EXCLUSIVE: Mad Men and Spotlight star to play opposite Brian Cox in Churchill, one of five films in production for Embankment Films.
Mad Men and Spotlight star John Slattery will play US Army General Dwight D. Eisenhower in upcoming biopic Churchill, which will star Brian Cox as the eponymous British war-time leader.
Shoot is due to get underway on May 23 in Scotland on the feature from The Railway Man director Jonathan Teplitzky.
Miranda Richardson and Suki Waterhouse will co-star in the feature, which Embankment Films launched at AFM last year and will continue selling in Cannes.
Eisenhower served as Supreme Commander of the Allied Forces in Europe during World War II and would go on to serve as 34th President of the US from 1953 until 1961.
Stanley Tucci had previously been lined up for the role but was unable to participate due to scheduling conflicts.
Churchill is one of five productions to get underway for Embankment between April 11 and May 23, 2016, no mean feat for an independent UK sales outfit, especially considering the productions span Australia, Spain, Scotland, France, Germany and parts of Africa.
Kicking off earlier this month in Australia was Simon Baker’s (The Mentalist) directorial debut Breath, based on Tim Winton’s coming-of-age novel. Meanwhie, Wim Wenders’ romance-drama Submergence, starring the red-hot Alicia Vikander and BAFTA-winner James McAvoy, got underway in Berlin on the same day.
English-language thriller Inside started in Barcelona on April 25, while UK horror Hush, starring Celia Imrie, Ben Lloyd Hughes and The Falling’s Florence Pugh, is due to begin shoot on the same day as Churchill.
Hush and Churchill will both shoot in Scotland and received finance from Creative Scotland.
The $6m-budgeted Churchill recently closed finance with Zurich-based gap financier Silver Reel while Hush got closing finance via UK outfit Catalyst Global Media. Lipsync also recently backed the latter.
The films have been primarily financed through European pre-sales with the US still available on each film. But what’s the key to getting so many films off the ground?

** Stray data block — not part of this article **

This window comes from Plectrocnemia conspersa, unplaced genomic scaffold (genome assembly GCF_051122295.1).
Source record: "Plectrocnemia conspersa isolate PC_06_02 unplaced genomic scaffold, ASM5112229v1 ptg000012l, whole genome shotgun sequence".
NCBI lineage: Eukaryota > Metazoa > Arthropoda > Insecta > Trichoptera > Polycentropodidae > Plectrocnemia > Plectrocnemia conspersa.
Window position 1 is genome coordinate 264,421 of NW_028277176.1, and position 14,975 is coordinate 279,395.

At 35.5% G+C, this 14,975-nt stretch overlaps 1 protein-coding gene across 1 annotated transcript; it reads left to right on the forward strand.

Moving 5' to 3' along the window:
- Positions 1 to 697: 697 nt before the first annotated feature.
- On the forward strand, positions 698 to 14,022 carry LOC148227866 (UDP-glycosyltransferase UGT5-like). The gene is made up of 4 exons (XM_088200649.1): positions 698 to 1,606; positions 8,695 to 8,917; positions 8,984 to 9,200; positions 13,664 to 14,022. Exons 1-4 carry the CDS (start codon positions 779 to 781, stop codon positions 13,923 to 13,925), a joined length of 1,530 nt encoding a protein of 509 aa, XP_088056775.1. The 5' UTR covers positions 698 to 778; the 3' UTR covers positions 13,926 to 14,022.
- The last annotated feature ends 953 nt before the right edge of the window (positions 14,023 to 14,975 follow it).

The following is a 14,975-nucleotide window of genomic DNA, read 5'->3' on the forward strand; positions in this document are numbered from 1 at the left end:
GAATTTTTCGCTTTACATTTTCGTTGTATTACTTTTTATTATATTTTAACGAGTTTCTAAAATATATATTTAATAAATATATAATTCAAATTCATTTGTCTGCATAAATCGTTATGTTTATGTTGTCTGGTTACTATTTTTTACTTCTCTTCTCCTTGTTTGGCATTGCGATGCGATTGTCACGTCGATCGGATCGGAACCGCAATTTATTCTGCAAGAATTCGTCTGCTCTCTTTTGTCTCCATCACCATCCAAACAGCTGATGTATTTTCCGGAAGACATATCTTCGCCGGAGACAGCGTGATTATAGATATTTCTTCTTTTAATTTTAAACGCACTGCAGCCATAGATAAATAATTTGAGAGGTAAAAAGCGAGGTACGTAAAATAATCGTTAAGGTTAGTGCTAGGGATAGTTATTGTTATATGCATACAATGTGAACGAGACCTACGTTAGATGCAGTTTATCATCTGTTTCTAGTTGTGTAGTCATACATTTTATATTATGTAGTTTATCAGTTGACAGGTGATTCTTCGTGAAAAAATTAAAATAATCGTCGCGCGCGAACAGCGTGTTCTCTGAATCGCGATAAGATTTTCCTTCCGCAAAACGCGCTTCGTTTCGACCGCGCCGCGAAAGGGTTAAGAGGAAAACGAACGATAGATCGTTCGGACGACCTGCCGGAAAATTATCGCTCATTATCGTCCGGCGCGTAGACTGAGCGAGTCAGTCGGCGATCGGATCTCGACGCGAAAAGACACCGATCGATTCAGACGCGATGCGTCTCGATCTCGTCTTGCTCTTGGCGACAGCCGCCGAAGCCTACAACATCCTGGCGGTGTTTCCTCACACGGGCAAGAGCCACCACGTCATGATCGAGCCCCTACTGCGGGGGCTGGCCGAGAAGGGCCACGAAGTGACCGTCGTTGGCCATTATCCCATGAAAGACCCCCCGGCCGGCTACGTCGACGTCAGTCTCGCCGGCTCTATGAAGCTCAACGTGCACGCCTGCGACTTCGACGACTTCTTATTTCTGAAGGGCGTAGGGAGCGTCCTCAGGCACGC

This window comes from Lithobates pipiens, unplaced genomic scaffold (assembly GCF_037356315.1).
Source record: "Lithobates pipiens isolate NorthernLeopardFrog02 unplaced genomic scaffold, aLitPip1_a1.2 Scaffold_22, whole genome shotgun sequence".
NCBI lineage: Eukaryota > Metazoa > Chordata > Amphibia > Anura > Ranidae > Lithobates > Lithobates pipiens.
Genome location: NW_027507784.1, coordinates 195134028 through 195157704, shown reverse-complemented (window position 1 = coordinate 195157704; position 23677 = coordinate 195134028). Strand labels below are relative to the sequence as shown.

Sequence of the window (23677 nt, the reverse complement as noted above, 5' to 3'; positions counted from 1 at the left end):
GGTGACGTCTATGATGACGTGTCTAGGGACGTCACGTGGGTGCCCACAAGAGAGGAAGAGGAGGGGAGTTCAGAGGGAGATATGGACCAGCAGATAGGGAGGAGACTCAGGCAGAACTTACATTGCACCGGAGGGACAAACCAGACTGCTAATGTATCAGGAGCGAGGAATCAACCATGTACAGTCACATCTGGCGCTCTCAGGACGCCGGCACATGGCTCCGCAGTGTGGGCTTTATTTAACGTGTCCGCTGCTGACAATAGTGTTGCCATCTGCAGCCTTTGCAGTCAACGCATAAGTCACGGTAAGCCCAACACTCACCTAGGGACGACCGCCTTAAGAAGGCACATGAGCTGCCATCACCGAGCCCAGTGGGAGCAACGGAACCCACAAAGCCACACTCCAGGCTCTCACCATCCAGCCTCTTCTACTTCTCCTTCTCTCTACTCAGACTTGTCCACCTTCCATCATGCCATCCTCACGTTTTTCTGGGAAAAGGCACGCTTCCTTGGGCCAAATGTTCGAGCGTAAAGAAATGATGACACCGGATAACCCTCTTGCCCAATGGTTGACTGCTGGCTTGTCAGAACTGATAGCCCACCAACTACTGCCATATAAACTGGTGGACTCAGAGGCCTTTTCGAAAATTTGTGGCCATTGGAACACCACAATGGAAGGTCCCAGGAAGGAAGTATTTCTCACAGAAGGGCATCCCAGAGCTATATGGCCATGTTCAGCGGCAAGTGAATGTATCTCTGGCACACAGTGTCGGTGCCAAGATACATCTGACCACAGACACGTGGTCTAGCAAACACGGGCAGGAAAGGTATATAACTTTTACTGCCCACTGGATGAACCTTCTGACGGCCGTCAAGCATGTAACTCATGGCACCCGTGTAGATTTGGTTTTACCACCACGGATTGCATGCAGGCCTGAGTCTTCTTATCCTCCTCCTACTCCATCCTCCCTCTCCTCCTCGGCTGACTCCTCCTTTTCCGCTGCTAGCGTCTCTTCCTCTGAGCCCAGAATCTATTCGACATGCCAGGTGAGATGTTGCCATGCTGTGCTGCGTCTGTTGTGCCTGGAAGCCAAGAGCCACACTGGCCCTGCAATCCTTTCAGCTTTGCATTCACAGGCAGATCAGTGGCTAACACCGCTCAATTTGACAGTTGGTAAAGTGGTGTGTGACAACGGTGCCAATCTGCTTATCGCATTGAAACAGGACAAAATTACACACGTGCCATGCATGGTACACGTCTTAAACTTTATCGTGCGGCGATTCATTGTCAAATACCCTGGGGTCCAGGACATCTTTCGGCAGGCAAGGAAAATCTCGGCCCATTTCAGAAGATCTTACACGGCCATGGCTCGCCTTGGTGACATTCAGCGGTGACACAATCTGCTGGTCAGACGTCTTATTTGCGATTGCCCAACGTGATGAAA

“Primarily it’s in the strength of the material and that material knowing it’s audience,” says Embankment partner and former Icon executive Hugo Grumbar.
“There’s a clearly identifiable audience for each film and they are being made for a corresponding budget to suit the economics of distribution. That’s why they get financed and go into production and the material connects with distributors.”
“We’re a small, nimble team,” adds fellow Embankment partner and former HanWay Films executive Tim Haslam. “We’re highly involved with the banks, mezzanine, GAP and other financiers – as well as being very involved with producers and directors by being close to the material at an early stage of development.
“Speed and open dialogue is our metier. We have no-one else to report to or depend upon, so our motivation is extremely high. We enjoy rapid response.”
Within that team sales executive Sharon Lee has been recently promoted to head of sales and former production assistant Greg Martin has joined the company in an acquisitions and marketing capacity.
The market increasingly demands a targeted approach from an early stage, however, cautions Haslam.
“The economics of independent film finance are highly challenging, primarily because the film distribution marketplace is to a far lesser degree underwritten by TV value. Indie films that are getting financed have been written and developed with a specific audience in mind for both a cinema and TV demographic.
“The defining independent requirement today is that producers and financiers pre-determine the scripts demographic audience in development – one can’t finance a movie because ‘I just want to tell that story’. From inception the script needs to address your audience and the distribution requirements of getting to that audience.”
In addition to its five films in production, Embankment also has five features in late post-production: James Franco’s Zeroville, Martin Koolhoven’s Brimstone, Ben Lewin’s Please Stand By, Bryan Bertino’s There Are Monsters and Chinese co-production The Wonder.
Further ahead for the company is Andy Serkis’ Animal Farm and Glenn Close drama The Wife, which is due to get underway in October.